The next spring [probably 1855] I put in 18 acres of wheat and several acres of corn. But the grasshoppers took it as fast as it made its appearance through the ground. This they continued to do until the ground was entirely destitute of every green thing. After the hoppers had cleaned the settlements of every vestige of vegetation they took wings and left. I then borrowed 2 bushels of wheat of Brother Mendenhall by promising to give him corn in the fall. This wheat I sowed on my city lot. It was late in the season when it was sown. But it did mature so that I got 105 bushels of wheat from it. I also discovered that after the grasshoppers left there was a few spears of corn sprung up from the roots that was to grow and spread so that in the fall I gathered from it 75 bushels of good sound corn. This made 180 bushels of corn and wheat that I raised that season after the hoppers left.34

In 1877, after several alarming announcements of devastations during the summer, the actual harvests in most localities turned out to be fairly normal.35

Indications of damage in certain years include the produce turned in to the LDS church as tithing. Here are some comparisons between crops produced in 1855, the great grasshopper invasion, and the following year:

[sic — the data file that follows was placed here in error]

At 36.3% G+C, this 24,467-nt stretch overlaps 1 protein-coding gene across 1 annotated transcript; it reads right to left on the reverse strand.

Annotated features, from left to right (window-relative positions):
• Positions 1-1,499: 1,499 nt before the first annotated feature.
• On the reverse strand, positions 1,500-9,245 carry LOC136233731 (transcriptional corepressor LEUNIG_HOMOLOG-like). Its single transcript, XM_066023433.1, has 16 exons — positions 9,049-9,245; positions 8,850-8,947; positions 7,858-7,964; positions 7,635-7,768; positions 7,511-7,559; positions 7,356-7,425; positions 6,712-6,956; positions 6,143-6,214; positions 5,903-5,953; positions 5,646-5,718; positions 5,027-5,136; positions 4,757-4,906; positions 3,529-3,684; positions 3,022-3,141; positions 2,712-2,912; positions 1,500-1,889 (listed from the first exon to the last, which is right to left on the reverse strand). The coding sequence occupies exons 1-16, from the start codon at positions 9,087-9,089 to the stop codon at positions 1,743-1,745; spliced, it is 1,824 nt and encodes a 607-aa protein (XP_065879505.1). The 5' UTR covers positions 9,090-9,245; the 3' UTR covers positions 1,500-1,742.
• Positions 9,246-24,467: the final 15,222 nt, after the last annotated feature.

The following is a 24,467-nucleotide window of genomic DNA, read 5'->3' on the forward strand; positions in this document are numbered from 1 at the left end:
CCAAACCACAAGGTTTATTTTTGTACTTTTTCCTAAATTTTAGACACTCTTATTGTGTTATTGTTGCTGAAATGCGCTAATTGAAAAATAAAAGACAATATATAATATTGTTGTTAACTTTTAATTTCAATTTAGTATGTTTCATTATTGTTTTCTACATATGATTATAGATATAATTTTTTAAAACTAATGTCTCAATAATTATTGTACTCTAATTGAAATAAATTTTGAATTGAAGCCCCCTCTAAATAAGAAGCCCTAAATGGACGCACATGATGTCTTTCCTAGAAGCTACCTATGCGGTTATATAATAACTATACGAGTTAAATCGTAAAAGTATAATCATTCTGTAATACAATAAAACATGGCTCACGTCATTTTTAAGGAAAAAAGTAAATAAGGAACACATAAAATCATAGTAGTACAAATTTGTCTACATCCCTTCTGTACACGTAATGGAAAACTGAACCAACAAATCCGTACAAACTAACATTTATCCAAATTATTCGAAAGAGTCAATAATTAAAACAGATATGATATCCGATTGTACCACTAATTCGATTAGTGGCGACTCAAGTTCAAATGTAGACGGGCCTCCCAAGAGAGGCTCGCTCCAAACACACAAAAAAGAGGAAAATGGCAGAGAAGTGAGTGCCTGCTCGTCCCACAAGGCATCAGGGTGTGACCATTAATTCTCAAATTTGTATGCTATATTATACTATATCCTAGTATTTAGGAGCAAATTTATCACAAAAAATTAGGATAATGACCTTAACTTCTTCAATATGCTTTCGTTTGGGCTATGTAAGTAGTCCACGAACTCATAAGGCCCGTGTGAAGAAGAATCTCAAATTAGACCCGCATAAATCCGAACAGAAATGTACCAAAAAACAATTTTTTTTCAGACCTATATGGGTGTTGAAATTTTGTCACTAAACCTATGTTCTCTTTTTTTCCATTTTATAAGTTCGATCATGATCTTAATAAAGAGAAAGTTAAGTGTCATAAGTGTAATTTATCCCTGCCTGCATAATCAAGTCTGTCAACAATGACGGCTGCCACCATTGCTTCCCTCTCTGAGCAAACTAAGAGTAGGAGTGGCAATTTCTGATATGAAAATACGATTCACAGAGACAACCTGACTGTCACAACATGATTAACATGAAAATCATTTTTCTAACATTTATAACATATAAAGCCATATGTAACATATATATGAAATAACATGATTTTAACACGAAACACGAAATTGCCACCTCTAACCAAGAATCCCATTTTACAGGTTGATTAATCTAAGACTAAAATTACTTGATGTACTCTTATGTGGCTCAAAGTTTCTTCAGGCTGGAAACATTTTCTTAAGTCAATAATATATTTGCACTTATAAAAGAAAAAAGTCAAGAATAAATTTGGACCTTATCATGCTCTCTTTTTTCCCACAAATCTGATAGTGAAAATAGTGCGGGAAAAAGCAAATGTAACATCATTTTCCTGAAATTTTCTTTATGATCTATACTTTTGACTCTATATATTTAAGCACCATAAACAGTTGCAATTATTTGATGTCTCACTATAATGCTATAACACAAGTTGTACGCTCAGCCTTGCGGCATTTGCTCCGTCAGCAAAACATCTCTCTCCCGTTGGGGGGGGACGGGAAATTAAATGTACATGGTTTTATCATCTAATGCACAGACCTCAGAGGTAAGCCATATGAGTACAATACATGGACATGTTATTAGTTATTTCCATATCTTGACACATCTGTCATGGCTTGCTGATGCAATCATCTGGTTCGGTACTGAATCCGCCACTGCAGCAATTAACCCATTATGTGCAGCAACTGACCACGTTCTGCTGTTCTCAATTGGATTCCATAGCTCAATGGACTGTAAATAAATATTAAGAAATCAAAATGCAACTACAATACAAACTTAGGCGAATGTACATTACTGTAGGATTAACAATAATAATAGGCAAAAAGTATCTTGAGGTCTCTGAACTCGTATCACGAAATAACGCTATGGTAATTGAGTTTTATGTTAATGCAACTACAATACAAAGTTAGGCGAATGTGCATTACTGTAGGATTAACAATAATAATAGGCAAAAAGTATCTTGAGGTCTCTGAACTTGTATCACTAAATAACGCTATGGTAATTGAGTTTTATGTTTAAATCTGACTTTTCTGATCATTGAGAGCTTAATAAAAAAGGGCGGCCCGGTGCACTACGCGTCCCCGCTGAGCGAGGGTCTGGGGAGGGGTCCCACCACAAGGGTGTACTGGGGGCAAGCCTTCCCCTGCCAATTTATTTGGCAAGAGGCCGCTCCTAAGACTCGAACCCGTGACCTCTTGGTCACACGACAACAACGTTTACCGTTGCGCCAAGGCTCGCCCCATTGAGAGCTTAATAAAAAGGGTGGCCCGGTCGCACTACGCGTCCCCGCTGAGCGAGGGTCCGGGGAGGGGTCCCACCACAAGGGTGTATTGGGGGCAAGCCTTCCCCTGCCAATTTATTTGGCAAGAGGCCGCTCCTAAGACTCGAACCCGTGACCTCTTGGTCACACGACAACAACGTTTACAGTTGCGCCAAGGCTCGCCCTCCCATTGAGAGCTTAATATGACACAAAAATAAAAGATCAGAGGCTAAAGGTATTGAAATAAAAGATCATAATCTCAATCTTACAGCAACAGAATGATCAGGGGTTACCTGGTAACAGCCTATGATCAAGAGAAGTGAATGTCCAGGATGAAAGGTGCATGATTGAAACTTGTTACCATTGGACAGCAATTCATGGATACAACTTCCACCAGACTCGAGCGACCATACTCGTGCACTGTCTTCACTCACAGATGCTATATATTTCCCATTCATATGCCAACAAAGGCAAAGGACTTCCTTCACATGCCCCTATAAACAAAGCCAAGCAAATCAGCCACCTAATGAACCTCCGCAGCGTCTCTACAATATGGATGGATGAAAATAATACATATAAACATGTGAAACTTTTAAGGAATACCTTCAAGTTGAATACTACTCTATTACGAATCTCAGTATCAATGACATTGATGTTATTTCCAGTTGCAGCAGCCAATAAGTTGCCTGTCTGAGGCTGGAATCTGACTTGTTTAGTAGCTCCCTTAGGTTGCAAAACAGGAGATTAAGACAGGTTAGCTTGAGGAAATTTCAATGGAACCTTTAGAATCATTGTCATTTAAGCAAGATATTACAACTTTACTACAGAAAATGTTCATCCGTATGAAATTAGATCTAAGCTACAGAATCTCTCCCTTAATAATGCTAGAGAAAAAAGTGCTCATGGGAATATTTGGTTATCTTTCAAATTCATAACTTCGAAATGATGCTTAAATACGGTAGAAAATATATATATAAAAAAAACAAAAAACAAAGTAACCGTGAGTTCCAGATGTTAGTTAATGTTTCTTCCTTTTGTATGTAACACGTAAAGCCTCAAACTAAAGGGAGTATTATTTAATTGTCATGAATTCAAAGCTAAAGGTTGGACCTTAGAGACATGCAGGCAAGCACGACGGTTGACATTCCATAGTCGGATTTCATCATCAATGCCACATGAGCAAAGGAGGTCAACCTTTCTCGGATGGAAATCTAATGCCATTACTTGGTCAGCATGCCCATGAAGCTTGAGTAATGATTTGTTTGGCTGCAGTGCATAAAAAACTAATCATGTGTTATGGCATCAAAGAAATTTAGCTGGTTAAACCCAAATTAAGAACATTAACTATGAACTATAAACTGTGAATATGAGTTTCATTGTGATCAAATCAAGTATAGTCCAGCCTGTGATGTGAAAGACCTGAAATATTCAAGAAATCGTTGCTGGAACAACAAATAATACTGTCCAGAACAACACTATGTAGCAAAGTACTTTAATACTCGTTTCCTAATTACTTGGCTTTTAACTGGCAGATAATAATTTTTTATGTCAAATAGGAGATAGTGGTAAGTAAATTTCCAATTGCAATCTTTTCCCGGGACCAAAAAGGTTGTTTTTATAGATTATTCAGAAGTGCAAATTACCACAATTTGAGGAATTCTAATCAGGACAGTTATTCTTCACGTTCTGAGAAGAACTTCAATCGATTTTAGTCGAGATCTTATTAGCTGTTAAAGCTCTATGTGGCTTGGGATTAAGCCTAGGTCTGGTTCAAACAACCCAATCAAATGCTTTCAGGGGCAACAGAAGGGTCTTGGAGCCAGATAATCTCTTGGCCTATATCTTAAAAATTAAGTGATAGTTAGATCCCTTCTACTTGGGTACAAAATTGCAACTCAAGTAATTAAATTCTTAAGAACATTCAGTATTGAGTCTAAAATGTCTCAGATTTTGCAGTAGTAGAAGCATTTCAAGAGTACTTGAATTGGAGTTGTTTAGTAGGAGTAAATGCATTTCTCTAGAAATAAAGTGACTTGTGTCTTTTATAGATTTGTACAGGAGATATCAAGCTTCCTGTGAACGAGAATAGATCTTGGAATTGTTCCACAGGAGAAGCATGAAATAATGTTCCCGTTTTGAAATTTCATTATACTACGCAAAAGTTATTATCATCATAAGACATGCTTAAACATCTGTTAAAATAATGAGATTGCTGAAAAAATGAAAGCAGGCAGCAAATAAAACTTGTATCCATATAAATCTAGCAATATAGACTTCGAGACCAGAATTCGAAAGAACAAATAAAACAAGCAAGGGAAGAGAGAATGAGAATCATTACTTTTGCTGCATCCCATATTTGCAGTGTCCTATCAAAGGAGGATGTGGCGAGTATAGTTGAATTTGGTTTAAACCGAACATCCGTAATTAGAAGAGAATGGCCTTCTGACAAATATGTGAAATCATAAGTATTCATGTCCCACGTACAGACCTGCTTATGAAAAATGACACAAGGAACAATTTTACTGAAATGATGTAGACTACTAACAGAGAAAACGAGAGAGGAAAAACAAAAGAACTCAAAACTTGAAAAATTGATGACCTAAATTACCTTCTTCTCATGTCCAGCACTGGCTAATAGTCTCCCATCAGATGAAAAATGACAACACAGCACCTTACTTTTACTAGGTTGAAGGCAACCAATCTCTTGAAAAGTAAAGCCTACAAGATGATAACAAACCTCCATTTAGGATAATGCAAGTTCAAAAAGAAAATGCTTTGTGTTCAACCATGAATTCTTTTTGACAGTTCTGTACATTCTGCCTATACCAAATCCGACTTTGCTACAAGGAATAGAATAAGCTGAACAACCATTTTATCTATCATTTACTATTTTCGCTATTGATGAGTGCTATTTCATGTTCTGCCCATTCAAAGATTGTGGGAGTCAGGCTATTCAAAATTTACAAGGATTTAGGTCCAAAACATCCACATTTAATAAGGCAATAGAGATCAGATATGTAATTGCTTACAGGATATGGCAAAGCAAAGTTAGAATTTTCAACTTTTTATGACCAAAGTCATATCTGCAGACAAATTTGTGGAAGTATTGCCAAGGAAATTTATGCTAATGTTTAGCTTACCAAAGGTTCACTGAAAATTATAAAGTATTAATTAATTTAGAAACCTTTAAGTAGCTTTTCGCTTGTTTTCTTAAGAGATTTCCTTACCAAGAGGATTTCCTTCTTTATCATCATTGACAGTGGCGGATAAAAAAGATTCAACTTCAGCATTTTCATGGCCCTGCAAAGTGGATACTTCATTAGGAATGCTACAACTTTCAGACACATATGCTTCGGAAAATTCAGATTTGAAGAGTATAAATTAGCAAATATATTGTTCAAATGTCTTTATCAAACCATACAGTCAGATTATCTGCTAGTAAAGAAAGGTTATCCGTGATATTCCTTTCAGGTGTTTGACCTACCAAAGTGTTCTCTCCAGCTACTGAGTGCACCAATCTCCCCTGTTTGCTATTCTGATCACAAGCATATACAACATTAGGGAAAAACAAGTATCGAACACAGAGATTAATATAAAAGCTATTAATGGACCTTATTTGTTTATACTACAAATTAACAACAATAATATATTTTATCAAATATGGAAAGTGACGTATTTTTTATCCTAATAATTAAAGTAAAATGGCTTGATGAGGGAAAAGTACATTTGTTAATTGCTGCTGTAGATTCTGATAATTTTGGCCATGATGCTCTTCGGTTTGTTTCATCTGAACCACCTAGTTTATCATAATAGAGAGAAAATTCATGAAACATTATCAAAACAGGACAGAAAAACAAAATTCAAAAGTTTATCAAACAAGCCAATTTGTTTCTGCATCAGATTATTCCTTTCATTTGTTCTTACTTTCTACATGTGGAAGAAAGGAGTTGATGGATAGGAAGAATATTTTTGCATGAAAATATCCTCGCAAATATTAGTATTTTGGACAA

1855 1856
Wheat 3,998 bu. 17,079 bu.
Corn 1,902 3,173
Barley 104 413
Oats 568 1,733

Clearly, for certain crops, especially grain, the grasshoppers in 1855 had been devastating. Three or four times as much wheat and oats came into the tithing office in 1856. It is unlikely that increased land under cultivation accounted for more than a 10 percent increase. Fewer potatoes were contributed in 1856, perhaps due to an early frost. Much depended on the particular crop and on the timing of the insect invasions.